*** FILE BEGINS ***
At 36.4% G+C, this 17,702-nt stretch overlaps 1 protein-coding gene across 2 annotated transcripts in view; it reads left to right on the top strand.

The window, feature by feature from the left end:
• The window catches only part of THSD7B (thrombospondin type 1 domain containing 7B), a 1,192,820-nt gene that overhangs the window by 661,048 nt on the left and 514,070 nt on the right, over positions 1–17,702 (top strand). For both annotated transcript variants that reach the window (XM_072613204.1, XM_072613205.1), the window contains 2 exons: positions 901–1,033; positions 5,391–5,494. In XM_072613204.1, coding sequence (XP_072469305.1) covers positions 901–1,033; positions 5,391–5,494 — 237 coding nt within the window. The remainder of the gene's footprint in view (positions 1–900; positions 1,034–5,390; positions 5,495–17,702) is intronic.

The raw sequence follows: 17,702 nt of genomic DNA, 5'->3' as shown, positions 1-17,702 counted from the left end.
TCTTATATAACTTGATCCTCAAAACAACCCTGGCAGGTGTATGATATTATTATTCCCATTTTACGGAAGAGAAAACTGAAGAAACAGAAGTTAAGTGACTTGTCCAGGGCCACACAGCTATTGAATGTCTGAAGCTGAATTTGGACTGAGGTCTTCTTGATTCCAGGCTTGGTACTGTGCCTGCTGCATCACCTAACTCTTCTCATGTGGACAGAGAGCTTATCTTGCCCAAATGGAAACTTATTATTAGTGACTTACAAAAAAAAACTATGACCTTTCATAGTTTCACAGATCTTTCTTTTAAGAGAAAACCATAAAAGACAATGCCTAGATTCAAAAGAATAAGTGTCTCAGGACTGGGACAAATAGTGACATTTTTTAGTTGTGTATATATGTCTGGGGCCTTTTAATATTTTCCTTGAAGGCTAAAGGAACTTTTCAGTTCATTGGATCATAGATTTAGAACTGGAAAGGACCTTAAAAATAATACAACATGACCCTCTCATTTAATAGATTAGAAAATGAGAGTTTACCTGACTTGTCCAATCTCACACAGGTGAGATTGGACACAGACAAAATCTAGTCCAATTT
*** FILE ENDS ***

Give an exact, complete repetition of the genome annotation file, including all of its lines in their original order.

At 36.4% G+C, this 17,702-nt stretch overlaps 1 protein-coding gene across 2 annotated transcripts in view; it reads left to right on the top strand.

The window, feature by feature from the left end:
• The window catches only part of THSD7B (thrombospondin type 1 domain containing 7B), a 1,192,820-nt gene that overhangs the window by 661,048 nt on the left and 514,070 nt on the right, over positions 1–17,702 (top strand). For both annotated transcript variants that reach the window (XM_072613204.1, XM_072613205.1), the window contains 2 exons: positions 901–1,033; positions 5,391–5,494. In XM_072613204.1, coding sequence (XP_072469305.1) covers positions 901–1,033; positions 5,391–5,494 — 237 coding nt within the window. The remainder of the gene's footprint in view (positions 1–900; positions 1,034–5,390; positions 5,495–17,702) is intronic.

The raw sequence follows: 17,702 nt of genomic DNA, 5'->3' as shown, positions 1-17,702 counted from the left end.
TCTTATATAACTTGATCCTCAAAACAACCCTGGCAGGTGTATGATATTATTATTCCCATTTTACGGAAGAGAAAACTGAAGAAACAGAAGTTAAGTGACTTGTCCAGGGCCACACAGCTATTGAATGTCTGAAGCTGAATTTGGACTGAGGTCTTCTTGATTCCAGGCTTGGTACTGTGCCTGCTGCATCACCTAACTCTTCTCATGTGGACAGAGAGCTTATCTTGCCCAAATGGAAACTTATTATTAGTGACTTACAAAAAAAAACTATGACCTTTCATAGTTTCACAGATCTTTCTTTTAAGAGAAAACCATAAAAGACAATGCCTAGATTCAAAAGAATAAGTGTCTCAGGACTGGGACAAATAGTGACATTTTTTAGTTGTGTATATATGTCTGGGGCCTTTTAATATTTTCCTTGAAGGCTAAAGGAACTTTTCAGTTCATTGGATCATAGATTTAGAACTGGAAAGGACCTTAAAAATAATACAACATGACCCTCTCATTTAATAGATTAGAAAATGAGAGTTTACCTGACTTGTCCAATCTCACACAGGTGAGATTGGACACAGACAAAATCTAGTCCAATTT